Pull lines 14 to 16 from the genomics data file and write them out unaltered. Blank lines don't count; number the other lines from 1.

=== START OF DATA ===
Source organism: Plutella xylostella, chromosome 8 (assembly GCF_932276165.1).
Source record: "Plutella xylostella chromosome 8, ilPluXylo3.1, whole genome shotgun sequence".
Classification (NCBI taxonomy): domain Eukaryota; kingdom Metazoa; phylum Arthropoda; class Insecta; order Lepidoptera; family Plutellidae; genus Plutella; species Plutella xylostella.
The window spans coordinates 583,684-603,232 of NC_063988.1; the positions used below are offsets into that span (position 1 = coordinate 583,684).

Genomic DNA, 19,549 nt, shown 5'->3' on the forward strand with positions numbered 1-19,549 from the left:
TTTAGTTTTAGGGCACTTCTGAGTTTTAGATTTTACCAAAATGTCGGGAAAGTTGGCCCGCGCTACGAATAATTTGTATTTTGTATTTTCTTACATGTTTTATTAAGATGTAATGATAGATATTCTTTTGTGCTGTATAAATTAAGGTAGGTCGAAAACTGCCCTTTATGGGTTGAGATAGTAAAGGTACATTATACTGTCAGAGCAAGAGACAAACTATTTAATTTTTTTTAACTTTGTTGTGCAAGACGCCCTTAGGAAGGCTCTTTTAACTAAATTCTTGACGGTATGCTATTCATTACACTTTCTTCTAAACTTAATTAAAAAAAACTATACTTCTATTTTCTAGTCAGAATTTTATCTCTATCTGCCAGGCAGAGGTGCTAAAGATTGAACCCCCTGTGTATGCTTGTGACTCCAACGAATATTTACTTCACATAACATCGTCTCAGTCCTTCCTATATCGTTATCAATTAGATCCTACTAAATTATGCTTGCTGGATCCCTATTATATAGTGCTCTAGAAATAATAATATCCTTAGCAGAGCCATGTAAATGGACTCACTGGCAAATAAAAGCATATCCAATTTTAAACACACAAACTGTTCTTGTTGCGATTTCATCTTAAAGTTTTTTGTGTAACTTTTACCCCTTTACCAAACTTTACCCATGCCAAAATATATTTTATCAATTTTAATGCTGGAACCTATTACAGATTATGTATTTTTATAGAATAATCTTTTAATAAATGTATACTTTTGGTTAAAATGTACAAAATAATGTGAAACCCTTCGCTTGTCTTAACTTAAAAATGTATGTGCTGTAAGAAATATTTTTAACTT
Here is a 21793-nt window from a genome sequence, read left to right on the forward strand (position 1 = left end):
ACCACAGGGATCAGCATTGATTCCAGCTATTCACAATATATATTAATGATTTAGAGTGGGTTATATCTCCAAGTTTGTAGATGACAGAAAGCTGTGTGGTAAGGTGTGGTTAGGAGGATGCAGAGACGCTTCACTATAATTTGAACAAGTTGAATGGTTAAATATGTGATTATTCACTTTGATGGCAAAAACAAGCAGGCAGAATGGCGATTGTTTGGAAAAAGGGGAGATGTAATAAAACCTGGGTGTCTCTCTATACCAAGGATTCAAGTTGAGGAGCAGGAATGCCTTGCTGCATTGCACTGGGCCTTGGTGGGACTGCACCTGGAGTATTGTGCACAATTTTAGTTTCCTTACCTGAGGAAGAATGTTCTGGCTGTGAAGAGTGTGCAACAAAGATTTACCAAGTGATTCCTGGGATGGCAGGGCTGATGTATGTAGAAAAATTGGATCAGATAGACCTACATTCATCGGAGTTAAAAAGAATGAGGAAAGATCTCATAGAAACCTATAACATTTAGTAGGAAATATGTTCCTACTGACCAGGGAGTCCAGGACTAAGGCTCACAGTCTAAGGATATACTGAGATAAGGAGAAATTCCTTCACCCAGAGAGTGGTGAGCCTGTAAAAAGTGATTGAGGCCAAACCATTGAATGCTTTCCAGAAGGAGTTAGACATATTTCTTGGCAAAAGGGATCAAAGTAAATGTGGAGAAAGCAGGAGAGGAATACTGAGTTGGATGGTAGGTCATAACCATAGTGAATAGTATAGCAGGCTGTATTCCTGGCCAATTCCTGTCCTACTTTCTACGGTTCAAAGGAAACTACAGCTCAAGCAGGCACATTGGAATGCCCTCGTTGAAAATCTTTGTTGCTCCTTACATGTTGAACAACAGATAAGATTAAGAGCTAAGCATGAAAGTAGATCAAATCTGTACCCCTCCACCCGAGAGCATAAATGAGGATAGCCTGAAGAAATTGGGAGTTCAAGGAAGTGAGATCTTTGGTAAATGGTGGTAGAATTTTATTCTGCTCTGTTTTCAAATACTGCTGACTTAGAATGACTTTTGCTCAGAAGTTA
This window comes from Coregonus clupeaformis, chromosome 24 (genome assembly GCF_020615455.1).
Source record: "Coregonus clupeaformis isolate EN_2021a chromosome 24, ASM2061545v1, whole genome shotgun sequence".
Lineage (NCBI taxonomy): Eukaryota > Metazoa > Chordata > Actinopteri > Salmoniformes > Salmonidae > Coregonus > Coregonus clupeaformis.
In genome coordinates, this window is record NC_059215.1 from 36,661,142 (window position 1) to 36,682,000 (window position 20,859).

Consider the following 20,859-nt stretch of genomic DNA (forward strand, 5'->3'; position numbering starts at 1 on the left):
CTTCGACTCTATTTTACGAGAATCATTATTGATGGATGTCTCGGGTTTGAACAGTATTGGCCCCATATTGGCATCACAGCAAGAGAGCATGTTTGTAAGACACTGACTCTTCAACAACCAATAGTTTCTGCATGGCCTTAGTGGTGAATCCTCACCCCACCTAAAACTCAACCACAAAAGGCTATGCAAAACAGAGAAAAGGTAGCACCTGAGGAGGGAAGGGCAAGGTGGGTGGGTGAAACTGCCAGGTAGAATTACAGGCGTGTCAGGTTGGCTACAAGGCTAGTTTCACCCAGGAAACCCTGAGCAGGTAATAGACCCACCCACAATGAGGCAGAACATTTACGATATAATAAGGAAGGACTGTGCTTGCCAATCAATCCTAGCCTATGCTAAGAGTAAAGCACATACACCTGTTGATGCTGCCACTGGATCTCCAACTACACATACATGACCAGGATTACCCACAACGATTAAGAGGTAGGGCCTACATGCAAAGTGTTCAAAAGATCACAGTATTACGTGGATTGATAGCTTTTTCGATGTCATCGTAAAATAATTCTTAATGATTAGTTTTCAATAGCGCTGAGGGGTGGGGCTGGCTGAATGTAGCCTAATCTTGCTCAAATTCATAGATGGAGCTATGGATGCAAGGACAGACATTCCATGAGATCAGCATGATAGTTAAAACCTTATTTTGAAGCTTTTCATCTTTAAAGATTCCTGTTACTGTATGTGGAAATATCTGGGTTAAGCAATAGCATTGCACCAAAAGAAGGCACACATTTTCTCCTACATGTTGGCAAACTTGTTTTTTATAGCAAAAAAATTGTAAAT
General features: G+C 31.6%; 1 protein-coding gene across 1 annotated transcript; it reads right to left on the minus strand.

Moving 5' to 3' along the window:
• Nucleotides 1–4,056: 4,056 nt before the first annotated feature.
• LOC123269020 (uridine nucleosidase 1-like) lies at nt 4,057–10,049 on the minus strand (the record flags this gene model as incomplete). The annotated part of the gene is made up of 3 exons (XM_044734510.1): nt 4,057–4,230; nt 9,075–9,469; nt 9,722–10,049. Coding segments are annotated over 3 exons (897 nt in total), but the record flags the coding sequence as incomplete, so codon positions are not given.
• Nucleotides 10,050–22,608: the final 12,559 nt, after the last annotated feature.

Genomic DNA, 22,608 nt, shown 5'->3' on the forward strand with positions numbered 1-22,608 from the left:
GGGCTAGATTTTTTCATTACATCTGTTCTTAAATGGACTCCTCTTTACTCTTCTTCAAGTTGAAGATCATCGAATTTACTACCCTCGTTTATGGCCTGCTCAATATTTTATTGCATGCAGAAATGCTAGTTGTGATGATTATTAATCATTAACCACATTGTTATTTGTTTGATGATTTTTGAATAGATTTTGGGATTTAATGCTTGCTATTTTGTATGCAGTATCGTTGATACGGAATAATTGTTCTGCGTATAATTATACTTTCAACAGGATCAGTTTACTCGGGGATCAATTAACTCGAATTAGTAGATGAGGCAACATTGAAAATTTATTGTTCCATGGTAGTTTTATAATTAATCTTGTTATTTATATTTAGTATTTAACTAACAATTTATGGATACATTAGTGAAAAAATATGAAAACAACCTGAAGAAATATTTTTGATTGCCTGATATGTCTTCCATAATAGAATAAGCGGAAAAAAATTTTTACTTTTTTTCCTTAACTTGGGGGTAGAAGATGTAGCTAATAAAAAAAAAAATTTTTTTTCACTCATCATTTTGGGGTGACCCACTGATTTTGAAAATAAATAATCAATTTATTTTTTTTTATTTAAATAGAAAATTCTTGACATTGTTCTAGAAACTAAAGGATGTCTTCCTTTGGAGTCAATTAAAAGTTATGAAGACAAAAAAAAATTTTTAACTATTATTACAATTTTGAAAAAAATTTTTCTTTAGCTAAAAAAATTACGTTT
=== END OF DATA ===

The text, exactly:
CTTCGACTCTATTTTACGAGAATCATTATTGATGGATGTCTCGGGTTTGAACAGTATTGGCCCCATATTGGCATCACAGCAAGAGAGCATGTTTGTAAGACACTGACTCTTCAACAACCAATAGTTTCTGCATGGCCTTAGTGGTGAATCCTCACCCCACCTAAAACTCAACCACAAAAGGCTATGCAAAACAGAGAAAAGGTAGCACCTGAGGAGGGAAGGGCAAGGTGGGTGGGTGAAACTGCCAGGTAGAATTACAGGCGTGTCAGGTTGGCTACAAGGCTAGTTTCACCCAGGAAACCCTGAGCAGGTAATAGACCCACCCACAATGAGGCAGAACATTTACGATATAATAAGGAAGGACTGTGCTTGCCAATCAATCCTAGCCTATGCTAAGAGTAAAGCACATACACCTGTTGATGCTGCCACTGGATCTCCAACTACACATACATGACCAGGATTACCCACAACGATTAAGAGGTAGGGCCTACATGCAAAGTGTTCAAAAGATCACAGTATTACGTGGATTGATAGCTTTTTCGATGTCATCGTAAAATAATTCTTAATGATTAGTTTTCAATAGCGCTGAGGGGTGGGGCTGGCTGAATGTAGCCTAATCTTGCTCAAATTCATAGATGGAGCTATGGATGCAAGGACAGACATTCCATGAGATCAGCATGATAGTTAAAACCTTATTTTGAAGCTTTTCATCTTTAAAGATTCCTGTTACTGTATGTGGAAATATCTGGGTTAAGCAATAGCATTGCACCAAAAGAAGGCACACATTTTCTCCTACATGTTGGCAAACTTGTTTTTTATAGCAAAAAAATTGTAAAT
General features: G+C 31.6%; 1 protein-coding gene across 1 annotated transcript; it reads right to left on the minus strand.

Moving 5' to 3' along the window: